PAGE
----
They were ready. After weeks of meetings, huddled in the backroom of the Peace and Justice Center and Rights and Democracy or on the Fletcher Library Lawn, it was time. There’d been hours of nervous conversation – what happens if they go to trial? Should they resist arrest? What if the police hurt them? Is what they are doing actually impactful? Are they ready for this risk? There’d been hours of walking too – 800 people marching through the downpour towards the Williston ICE facility, dozens of organizations with their banners and signs, chanting and tears and speakers belting their hearts out. Then the hours of sitting on the concrete and blocking the ICE entrance with butterfly signs and accordions, of wondering how the police would react, of wondering what they were risking. 

Protestors sit on the pavement to block one of the driveways to the Williston ICE facility. Photo Credit: Mike Chamness

It was our most chaotic moment. The federal police had told us that protests would receive felony charges if they stayed blocking the driveway. The blockaders crowded into the road, as trucks rolled past and the federal police bunched on the sidewalk. “You are still obstructing the driveway,” one of them announced, face immobile. “You must move so that ICE employees are free to leave.” It was a split second decision – fold the protest and walk away, or dance with the cars to block the road and ensure misdemeanor charges. 

After days of discussion, suddenly it was time to act. A quick vote, and then the protestors filed across the road, joined hands, and blocked the cars. They kept the blockade up, singing and chanting as one by one they were led away and arrested. Then people started jumping off the sidewalk to join. 

Protestors in white hold hands to block the street outside the Williston ICE Facility. Photo Credit: Mike Chamness

It was incredible to see a team form like that. Standing on the sidewalk with my walkie talkie helping to coordinate the action, I watched indecision and uncertainty crystallize into resolve. No, they were not ready to risk felony charges. Yes, they would keep the blockade for as long as possible. In an instant, all of the nuances and theory debates and disagreements fell away to 19 people willing to put their bodies between ICE and the street. It was chaos, and then it was beautiful. All of a sudden, we were a unit.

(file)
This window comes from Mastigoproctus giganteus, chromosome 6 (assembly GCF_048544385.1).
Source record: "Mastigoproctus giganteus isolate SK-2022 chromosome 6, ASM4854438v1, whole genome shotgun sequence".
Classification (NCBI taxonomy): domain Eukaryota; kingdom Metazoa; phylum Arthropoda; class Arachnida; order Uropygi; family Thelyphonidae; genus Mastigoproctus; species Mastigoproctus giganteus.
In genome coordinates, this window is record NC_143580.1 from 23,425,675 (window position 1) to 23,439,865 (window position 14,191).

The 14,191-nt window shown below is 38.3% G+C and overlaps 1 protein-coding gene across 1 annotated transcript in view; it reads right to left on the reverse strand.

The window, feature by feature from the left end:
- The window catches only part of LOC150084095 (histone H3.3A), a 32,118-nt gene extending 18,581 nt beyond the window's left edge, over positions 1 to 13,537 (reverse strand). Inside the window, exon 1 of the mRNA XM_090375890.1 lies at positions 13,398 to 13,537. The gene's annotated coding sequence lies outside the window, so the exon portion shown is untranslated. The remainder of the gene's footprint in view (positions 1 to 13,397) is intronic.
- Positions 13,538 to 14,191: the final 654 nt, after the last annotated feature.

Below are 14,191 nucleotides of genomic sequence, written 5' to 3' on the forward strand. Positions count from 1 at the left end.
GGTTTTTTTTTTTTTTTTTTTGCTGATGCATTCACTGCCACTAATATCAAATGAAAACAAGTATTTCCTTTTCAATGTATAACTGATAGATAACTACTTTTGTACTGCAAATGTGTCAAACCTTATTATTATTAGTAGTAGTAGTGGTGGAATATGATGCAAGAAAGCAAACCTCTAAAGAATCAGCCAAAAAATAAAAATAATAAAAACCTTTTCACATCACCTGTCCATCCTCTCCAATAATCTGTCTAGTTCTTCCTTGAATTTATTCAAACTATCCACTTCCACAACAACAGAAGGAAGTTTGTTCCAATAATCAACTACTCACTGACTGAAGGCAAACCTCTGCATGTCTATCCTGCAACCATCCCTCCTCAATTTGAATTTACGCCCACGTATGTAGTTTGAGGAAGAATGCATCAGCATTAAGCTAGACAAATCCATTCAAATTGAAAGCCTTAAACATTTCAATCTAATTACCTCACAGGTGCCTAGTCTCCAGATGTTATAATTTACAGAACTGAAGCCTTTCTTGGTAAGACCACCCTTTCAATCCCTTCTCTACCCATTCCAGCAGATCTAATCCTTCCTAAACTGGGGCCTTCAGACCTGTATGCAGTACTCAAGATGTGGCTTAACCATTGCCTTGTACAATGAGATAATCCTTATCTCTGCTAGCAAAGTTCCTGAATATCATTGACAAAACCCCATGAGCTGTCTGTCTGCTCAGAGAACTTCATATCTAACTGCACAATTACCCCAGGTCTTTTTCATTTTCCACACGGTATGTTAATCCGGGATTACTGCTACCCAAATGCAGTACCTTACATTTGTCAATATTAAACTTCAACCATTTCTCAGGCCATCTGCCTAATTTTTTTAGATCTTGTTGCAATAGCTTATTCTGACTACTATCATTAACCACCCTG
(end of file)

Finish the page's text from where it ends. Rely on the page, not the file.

We need more of this. We need more actions that transform strangers into comrades, that inspire people on the sidewalk to jump into the street and resist. We need more actions where we remove our consent from the system. And we need them fast. Sunday was not a celebration. There was adrenaline, sure, and song and color, but there were also the rings under organizers’ eyes, the presence of police dogs, the tears for Abenaki and Lakota and Jewish and Japanese and Mexican and El Salvadorean and enslaved African ancestors. There were the speakers who talked of centuries-long injustices, of police brutality and deportations, of loved ones in cages. Sunday’s march and actions kept ICE employees from coming to work, stopped traffic for 3 hours, and foiled an ICE checkpoint. And they were a scratch on the surface of what needs to change. 

Marchers parade down the sidewalk holding signs for migrant justice. Photo Credit: Bob Fishel

We need to step it up. We need more people marching, speaking, making art and food and running sound systems and ensuring accessibility and writing demands and alerting drivers about checkpoints and training and coordinating and blocking. We need to do it every day, until the concentration camps are closed. And then we need to keep going. 

We need more actions that say, “You can do this. You can remove your consent from systems of oppression, whatever that looks like to you. You can be part of a movement.” And the thing is, we can do it. I’m terrified of facism right now, but I also know we can stop it. We can abolish ICE. We can overthrow Trump. We can abolish borders, and we can fight for climate justice. To make it all happen, we need commitment, and nonviolence, and intersectionality, and everyone. 

Hundreds of marchers flood down the street, carrying banners about abolishing ICE. Photo Credit: Jeff Tolbert

Watching the people take action the other day, I saw a window. A tiny moment in time when something clicked into place, when the relationships were built and the plan was laid, when something new was created. I saw a moment when people stopped being individuals and became a collective, when resistance made more sense than scattering. All of a sudden, a collective goal was possible, and people were drawn in. I want to see that window again. I’m determined that we’ll recreate it. Again and again, bigger and bigger. Until our whole gorgeous, destructive world slides through. And everything changes.


The coming September Global Climate Strike and Week of Action will focus on climate justice, including migrant justice and the movement against ICE in Vermont. To get involved in the global strike, click here: 

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